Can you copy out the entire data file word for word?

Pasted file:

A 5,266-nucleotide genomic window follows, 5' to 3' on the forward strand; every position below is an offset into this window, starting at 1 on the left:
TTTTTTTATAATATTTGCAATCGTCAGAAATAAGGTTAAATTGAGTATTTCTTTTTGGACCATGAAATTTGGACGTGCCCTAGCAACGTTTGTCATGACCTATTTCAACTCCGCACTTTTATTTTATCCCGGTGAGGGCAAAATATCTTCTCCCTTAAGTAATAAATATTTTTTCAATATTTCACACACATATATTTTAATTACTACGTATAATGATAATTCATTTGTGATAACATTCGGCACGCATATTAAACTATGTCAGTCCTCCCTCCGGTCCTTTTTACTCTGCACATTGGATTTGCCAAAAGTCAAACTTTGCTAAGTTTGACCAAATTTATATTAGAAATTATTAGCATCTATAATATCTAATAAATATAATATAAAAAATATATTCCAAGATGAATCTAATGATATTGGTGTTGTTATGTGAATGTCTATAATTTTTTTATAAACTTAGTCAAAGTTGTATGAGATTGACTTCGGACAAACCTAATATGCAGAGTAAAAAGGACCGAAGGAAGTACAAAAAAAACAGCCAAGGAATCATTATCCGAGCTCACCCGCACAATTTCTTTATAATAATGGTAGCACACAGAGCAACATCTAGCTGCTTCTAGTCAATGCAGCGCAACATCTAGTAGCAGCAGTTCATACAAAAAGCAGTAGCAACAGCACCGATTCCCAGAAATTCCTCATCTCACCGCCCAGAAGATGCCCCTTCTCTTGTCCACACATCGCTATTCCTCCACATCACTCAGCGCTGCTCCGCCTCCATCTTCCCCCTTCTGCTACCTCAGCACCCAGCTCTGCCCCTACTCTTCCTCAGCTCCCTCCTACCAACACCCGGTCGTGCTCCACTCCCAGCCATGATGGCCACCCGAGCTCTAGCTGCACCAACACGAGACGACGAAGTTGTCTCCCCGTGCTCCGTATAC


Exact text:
A 5,266-nucleotide genomic window follows, 5' to 3' on the forward strand; every position below is an offset into this window, starting at 1 on the left:
TTTTTTTATAATATTTGCAATCGTCAGAAATAAGGTTAAATTGAGTATTTCTTTTTGGACCATGAAATTTGGACGTGCCCTAGCAACGTTTGTCATGACCTATTTCAACTCCGCACTTTTATTTTATCCCGGTGAGGGCAAAATATCTTCTCCCTTAAGTAATAAATATTTTTTCAATATTTCACACACATATATTTTAATTACTACGTATAATGATAATTCATTTGTGATAACATTCGGCACGCATATTAAACTATGTCAGTCCTCCCTCCGGTCCTTTTTACTCTGCACATTGGATTTGCCAAAAGTCAAACTTTGCTAAGTTTGACCAAATTTATATTAGAAATTATTAGCATCTATAATATCTAATAAATATAATATAAAAAATATATTCCAAGATGAATCTAATGATATTGGTGTTGTTATGTGAATGTCTATAATTTTTTTATAAACTTAGTCAAAGTTGTATGAGATTGACTTCGGACAAACCTAATATGCAGAGTAAAAAGGACCGAAGGAAGTACAAAAAAAACAGCCAAGGAATCATTATCCGAGCTCACCCGCACAATTTCTTTATAATAATGGTAGCACACAGAGCAACATCTAGCTGCTTCTAGTCAATGCAGCGCAACATCTAGTAGCAGCAGTTCATACAAAAAGCAGTAGCAACAGCACCGATTCCCAGAAATTCCTCATCTCACCGCCCAGAAGATGCCCCTTCTCTTGTCCACACATCGCTATTCCTCCACATCACTCAGCGCTGCTCCGCCTCCATCTTCCCCCTTCTGCTACCTCAGCACCCAGCTCTGCCCCTACTCTTCCTCAGCTCCCTCCTACCAACACCCGGTCGTGCTCCACTCCCAGCCATGATGGCCACCCGAGCTCTAGCTGCACCAACACGAGACGACGAAGTTGTCTCCCCGTGCTCCGTATAC